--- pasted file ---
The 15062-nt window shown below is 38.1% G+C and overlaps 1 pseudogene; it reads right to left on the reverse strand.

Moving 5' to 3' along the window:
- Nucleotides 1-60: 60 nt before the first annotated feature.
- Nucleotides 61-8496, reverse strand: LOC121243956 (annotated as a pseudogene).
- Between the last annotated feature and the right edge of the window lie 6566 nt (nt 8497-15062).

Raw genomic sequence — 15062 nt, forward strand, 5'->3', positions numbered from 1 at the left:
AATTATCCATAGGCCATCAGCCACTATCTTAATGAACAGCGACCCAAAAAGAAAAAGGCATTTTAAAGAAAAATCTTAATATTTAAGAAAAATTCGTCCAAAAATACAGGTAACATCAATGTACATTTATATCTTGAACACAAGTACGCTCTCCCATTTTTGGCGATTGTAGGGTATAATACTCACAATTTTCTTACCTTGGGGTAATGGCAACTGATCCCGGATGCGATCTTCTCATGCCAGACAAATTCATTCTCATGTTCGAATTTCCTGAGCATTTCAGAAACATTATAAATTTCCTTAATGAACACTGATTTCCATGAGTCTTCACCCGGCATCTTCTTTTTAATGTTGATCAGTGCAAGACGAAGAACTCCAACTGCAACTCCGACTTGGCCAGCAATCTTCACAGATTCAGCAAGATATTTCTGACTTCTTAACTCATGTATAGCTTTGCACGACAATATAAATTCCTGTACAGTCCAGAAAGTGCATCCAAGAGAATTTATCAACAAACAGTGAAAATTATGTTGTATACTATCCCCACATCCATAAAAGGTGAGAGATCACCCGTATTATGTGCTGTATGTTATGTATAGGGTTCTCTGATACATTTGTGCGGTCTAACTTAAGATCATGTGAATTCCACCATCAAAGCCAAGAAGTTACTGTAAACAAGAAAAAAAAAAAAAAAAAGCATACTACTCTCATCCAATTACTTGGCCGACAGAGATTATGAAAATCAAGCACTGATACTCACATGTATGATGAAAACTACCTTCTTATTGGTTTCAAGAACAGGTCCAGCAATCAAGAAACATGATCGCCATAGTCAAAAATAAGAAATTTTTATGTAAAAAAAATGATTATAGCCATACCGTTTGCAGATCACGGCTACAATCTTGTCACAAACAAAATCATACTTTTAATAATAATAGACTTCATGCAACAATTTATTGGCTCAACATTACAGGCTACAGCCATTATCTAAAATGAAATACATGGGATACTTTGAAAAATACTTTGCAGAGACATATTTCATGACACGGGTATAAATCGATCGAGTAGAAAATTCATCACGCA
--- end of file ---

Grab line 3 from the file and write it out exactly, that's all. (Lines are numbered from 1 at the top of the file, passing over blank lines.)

- Nucleotides 1-60: 60 nt before the first annotated feature.